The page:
Lola Rein Kaufman’s “‘memory button'” got turned on on September 17,1939, when Russian tanks, trucks, and soldiers entered her small hometown of Czortków in what was then Poland. She was not yet 5 years old. Before she reached her 10th birthday, she lost her father, then her mother in rapid succession, and watched extended family and friends disappear. Yet Lola was one of the few “lucky” children … “[b]ecause so many did not survive” the devastation of Hiter’s Final Solution that wiped out six million of the nine millions Jews living in Europe in 1939.
Lola’s grandmother entrusted Lola to a Ukrainian woman who hid her in a back room until the Nazi threat came too close. Lola fled again to the home of another brave family, where she spent nine months buried in a dark hole beneath the family barn. Having left her grandmother in an embroidered dress her talented seamstress mother lovingly made for her, Lola never removed it while in hiding.
Survival after the war was not easy as Lola was shuffled from one refuge to another, from one unfamiliar family to the next. She was finally reunited with a maternal uncle in September 1945 just before she turned 11. With him and his family, Lola learned to be “happy again.” Four years later, the family immigrated to America, where they started anew …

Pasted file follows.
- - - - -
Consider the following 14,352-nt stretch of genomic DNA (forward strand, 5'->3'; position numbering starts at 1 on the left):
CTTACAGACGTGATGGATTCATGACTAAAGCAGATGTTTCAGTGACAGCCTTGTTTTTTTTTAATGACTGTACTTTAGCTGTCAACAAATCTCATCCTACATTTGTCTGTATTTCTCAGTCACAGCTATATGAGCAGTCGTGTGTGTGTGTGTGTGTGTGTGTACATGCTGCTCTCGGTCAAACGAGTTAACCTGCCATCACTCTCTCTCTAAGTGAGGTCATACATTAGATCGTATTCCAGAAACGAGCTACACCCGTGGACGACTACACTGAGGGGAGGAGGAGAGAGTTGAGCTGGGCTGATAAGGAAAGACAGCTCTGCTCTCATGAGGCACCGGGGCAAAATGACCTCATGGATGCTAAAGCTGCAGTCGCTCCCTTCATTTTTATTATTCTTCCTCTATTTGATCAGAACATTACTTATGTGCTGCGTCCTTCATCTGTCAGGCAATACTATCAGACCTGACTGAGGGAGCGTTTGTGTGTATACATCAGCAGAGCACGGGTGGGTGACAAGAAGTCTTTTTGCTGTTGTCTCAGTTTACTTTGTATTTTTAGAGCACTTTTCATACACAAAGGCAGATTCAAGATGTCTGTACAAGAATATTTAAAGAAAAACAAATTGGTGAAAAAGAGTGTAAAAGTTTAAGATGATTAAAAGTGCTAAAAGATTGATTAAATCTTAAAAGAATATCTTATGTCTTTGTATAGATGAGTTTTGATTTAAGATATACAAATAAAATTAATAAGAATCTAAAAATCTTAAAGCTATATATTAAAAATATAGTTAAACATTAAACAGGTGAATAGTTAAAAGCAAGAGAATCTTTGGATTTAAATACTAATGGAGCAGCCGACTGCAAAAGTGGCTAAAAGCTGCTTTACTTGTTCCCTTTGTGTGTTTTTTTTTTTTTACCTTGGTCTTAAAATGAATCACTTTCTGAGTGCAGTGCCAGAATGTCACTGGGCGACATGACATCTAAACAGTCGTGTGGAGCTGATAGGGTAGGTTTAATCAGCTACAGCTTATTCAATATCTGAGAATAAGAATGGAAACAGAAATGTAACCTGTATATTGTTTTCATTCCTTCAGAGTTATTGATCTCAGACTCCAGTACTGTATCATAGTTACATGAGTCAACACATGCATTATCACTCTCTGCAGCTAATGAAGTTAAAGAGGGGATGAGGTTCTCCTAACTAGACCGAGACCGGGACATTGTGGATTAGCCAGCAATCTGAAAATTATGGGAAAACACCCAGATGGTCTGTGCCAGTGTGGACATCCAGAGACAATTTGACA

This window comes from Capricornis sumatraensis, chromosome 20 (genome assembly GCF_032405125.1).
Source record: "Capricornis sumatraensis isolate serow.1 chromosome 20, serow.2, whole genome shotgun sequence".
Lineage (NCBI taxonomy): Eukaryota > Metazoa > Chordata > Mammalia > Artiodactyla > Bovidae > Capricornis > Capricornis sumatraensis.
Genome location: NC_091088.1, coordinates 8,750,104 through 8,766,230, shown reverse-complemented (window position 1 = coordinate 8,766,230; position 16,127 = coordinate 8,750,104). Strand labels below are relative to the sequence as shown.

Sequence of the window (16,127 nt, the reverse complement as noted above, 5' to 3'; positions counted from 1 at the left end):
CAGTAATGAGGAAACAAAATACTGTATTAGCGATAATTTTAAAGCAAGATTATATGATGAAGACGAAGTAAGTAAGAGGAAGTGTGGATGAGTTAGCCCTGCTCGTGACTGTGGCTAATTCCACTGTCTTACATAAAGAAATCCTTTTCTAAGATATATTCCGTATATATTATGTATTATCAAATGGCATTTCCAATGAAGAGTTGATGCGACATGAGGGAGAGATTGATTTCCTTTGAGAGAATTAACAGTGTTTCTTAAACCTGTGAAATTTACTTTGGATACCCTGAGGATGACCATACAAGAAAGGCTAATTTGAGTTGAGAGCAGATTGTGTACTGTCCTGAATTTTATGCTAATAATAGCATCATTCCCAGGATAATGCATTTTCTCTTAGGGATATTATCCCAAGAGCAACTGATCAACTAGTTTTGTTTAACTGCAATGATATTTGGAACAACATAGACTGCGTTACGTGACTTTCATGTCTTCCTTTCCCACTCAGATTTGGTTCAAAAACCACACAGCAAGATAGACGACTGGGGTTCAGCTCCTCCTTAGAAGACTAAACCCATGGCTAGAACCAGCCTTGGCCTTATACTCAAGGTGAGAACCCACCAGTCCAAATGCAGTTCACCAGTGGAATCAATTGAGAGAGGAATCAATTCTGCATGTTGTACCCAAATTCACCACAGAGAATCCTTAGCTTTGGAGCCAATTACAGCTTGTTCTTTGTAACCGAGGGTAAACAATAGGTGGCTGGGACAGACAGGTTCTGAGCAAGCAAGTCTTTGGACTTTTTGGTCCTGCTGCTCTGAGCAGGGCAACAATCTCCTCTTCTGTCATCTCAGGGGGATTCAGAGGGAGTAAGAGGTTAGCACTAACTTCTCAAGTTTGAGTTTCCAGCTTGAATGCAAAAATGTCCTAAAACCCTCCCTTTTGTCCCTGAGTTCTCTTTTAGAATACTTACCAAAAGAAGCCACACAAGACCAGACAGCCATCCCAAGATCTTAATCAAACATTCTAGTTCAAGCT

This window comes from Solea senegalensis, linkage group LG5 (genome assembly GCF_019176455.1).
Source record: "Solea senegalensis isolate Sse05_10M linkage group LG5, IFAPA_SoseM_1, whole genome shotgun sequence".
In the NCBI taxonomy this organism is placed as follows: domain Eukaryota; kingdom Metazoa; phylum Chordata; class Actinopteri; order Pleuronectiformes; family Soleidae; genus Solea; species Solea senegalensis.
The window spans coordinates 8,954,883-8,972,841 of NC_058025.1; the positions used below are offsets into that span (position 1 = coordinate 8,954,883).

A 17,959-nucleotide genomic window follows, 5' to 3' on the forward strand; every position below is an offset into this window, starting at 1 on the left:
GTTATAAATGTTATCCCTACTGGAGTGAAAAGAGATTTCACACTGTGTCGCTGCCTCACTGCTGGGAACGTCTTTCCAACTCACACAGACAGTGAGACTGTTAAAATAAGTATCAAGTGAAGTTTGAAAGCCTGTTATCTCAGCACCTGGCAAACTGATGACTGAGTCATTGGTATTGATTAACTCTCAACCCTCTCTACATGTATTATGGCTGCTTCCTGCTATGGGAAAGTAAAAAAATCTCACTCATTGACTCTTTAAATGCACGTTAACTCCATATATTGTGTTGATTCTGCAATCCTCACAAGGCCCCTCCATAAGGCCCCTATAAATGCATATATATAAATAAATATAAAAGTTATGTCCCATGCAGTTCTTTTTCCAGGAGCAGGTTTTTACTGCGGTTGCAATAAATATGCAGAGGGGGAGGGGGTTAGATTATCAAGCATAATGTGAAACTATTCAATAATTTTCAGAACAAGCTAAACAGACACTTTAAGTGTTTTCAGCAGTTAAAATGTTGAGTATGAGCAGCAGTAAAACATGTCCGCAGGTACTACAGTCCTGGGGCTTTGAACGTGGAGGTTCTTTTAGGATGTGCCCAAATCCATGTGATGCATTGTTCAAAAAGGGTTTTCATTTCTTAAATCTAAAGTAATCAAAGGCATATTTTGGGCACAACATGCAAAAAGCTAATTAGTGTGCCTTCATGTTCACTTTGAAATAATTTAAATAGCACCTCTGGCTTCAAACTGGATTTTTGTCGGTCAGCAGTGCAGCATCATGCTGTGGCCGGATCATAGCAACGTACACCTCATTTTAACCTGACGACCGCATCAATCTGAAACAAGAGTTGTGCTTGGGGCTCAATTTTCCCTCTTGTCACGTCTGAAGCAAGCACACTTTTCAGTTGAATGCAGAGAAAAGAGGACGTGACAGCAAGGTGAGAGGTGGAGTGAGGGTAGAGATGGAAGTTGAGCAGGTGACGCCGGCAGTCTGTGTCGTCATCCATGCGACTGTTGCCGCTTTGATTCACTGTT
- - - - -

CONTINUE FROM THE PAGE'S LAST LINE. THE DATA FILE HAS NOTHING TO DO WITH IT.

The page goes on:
Lola grew up in New York City, married, and had a family of her own. Her husband, too, had been a hidden child, but the two never talked about their experiences: “After the war, many hidden children – those in Europe, those in America, those in Israel – have something in common: silence,” she writes. For almost half a century, she remained silent … until Memorial Day weekend in 1991, when a New York magazine reporter writing a book about hidden children “opens the floodgates” with her interview.
Finally able to release the frightened child, the adult Kaufman donated that childhood dress to the Holocaust Museum in Washington, DC, then went on tour throughout the country with the dress to talk, talk, talk. That story became this book, providing haunting testimony in just the right language for older children to understand one of the most tragic events of modern history.
In all the bleakness and terror, readers are reminded of the true heroes, the everyday people who risked their own very real death by trying to save the lives of hunted Jewish neighbors and friends. Kaufman notes that an estimated 1% of the non-Jewish population in Europe helped Jews. She notes her brave rescuer – “someone I never knew and barely ever saw, who risked everything to save my life” – was officially honored in Israel in 1994 as one of the “The Righteous Among the Nations,” together with her son and husband.
Kaufman asks her own self, ” …if the situation were reversed and I were in [rescuer] Anna’s place, would I do what she did?” Indeed, we all need to ask ourselves that question … and be ready and committed to answer …
Readers: Middle Grade, Young Adult